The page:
The Pellucid Perspective - April 2016 - (Page 15)

THE LAST WORD Golf 's use of the President - a whiff or a stiff? W riting for the "Congress Blog" in a recent edition of The Hill, which covers national politics, Democratic Party strategist Joe Maloney lambasted golf 's leading organizations for whiffing an opportunity to make PR hay from the eight years of ardent (and frequent) golfer Barack Obama in the White House. In a story re-posted by Club and Resort Business magazine on its web site, Maloney wrote, "One would think the President's devotion to the links, coupled with Mrs. Obama's dedication to fitness and active lifestyles, would produce an ideal public forum for an industry like golf to tell its story of the game's many benefits - mental, physical and even its positive influence in America's communities." Sadly, he added, "Only in Washington can such potential get turned upside down." As an avowed supporter of the current President, Maloney obviously took it personally that the golf industry shied away from assigning President Obama a leading role in its campaign to debunk the all too common public perception of golf as an elitist sport for the privileged and wealthy few, mostly characterized as middle-aged (or older) white males. The fact that the President is AfricanAmerican might fit into that campaign, but on the other hand, who is more privileged and elitist than the President of the United States? Maloney does acknowledge that publicizing the links outings of a sitting President, regardless of party or popularity, can backfire for both the President and golf in general. Some media members and political opponents, whose interest and abilities in the game may be non-existent, invariably contend that the President's time, all 24/7/365 of it, would be better spent wrestling with the affairs of state, rather than a buried lie in the trap or a downhill 15-footer at Congressional. While Maloney acknowledges that sitting Presidents, regardless of political party or stance, expose themselves to that sort of criticism by displaying their fondness for golf with frequent rounds, the commentary following Maloney's post by a gentleman named Dave Will may have more accurately speared the reason for golf 's reluctance to make the President the face of golf in the U.S. "You obviously know little about marketing," Will wrote in response to Maloney's post. "Why would anyone tie themselves to the most polarizing figure ever to occupy the White House? Either you love him 100% or hate him 100%. If you tie anything to him, you automatically lose 50% of your intended audience." Will went on to claim that his own visits to the 19th hole at the public golf facilities he frequents have produced a 60-40 characterization of the President as "a moron of the highest degree," and he surmises that trips to most private club bars would generate "scorn and derision" at the mere mention of the Obama name. Will concluded that, "The golf industry did not miss an opportunity. They obviously chose to not get associated with a guy that would get them loved/hated." Frankly, my own visits to public courses even in Southern California (and we all know what "those people" are like) have produced Presidential public opinion poll results similar to what Will describes. When the post-round conversation strays into politics, almost never a good idea, I continually find myself wondering how Barack Obama ever won the White House, not once but twice? Apparently it's a good thing for him and the Democrats that very few polling places are located at golf courses. Now, if we credit the leaders of golf 's associations for listening to their constituencies and backing away from parlaying Presidential participation into a positive for golf, we might consider whether it's just THIS President. At a time when golf is desperately seeking a way to attract new players from the ranks of millennials, juniors, women and minorities, many of whom just happen to represent the sectors of the electorate who put Barack Obama into office twice, might it not have been a good idea to enlist the President in a more upfront golf promotional role? After all, even if we concede that current golfers may not be the most fertile voting grounds for Obama and, most likely, Hillary, they're probably not going to quit golf just because Barack Obama plays it. The stigma of elitism is not golf 's only public relations hurdle. While the industry may be making some very slight inroads against the perception that golf courses are bad for the environment via turf reduction and other potable water conservation practices and reduced use of pesticides and herbicides, it remains difficult to overcome the fear that golf will break the household bank. National Golf Foundation research produced a median peak season weekend rack rate of $43 for courses surveyed in 2015, with the 9-hole weekend rate pegged at $23. Granted, the start-up costs for clubs, shoes, bags and some lessons are higher than most recreational sports, but once that foundation is laid, is $43 for 18 or $23 for 9 exorbitant for a few hours of fresh air, exercise, camaraderie and, hopefully, fun? A trip to the movies costs more than 9 holes in my part of the country, and nobody can make a case for that being healthy. Skiing? Similar start-up costs, plus it frequently involves significant travel and accommodations expense. Tennis? Cheap for sure, but may involve more running than some of us can manage these days. Bowling? Again relatively inexpensive, but any health benefits are likely to be negated by the proximity to beer and burgers, and if you've taken the kids, the video game arcade will ramp up your costs significantly. As for the games we can no longer play competitively, like major league baseball, the NFL, NBA, NHL or, frankly, golf 's major tournaments, fuggedaboutit when it comes to cost. And, unlike professional spectator sports, where you pay more for the better seats, if you do a little shopping for a round of golf, you'll pay less, but get the exact same golf course as the folks teeing off at 9AM on a sunny Saturday. And, come next January, you might even find yourself playing with a certain left-handed, graying 16-handicapper accompanied only by a few earpiece-wearing companions with a slight bulge under one arm or a golf bag that appears to have more than 16 clubs. -Jim Dunlap The Pellucid PersPecTive 15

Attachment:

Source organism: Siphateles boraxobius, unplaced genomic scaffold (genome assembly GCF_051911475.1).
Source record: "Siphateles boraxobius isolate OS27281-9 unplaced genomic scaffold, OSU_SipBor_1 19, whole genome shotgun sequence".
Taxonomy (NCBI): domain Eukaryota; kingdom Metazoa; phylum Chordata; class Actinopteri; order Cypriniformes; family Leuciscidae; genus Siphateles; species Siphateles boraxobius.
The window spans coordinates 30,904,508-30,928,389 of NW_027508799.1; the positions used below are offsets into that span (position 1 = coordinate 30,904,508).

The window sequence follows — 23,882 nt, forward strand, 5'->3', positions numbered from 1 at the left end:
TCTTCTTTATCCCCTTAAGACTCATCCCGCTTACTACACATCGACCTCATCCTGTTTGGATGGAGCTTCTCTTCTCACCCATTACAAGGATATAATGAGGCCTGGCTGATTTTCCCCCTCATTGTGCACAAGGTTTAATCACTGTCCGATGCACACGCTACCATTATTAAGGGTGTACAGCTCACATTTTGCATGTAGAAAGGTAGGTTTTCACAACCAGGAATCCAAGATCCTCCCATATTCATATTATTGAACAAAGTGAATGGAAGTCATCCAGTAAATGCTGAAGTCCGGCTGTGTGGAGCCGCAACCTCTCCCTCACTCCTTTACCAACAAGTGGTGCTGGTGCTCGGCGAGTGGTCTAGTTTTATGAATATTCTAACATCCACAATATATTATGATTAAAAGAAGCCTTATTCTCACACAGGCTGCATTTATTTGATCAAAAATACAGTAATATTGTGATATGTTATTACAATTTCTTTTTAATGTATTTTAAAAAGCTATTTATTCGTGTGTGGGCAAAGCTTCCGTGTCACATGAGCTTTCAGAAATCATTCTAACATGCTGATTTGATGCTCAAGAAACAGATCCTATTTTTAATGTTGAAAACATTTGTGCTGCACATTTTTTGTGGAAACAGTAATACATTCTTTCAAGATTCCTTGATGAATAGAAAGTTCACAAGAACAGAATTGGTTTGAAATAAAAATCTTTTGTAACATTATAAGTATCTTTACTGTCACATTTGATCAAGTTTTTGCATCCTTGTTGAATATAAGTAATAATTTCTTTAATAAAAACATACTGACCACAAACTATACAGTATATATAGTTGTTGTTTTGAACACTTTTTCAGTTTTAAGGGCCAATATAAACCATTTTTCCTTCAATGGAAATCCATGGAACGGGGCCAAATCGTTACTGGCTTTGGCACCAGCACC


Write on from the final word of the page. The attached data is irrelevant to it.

Table of Contents for the Digital Edition of The Pellucid Perspective - April 2016

The Pellucid Perspective - April 2016
In search of meaningful operations performance measurement
We have a data problem in golf. Let’s fix it
EZLinks Golf expands customer base, technology resources with IBS acquisition
Devote article
On the scene in Myrtle Beach: Owners lighting candles vs. cursing the darkness
March weather impact: Strong first quarter finish, mixed by geography
Sadly for operators, MLB team not the only “reds” in Cincinnati golf market
Golf ’s use of the President - a whiff or a stiff?

The Pellucid Perspective - April 2016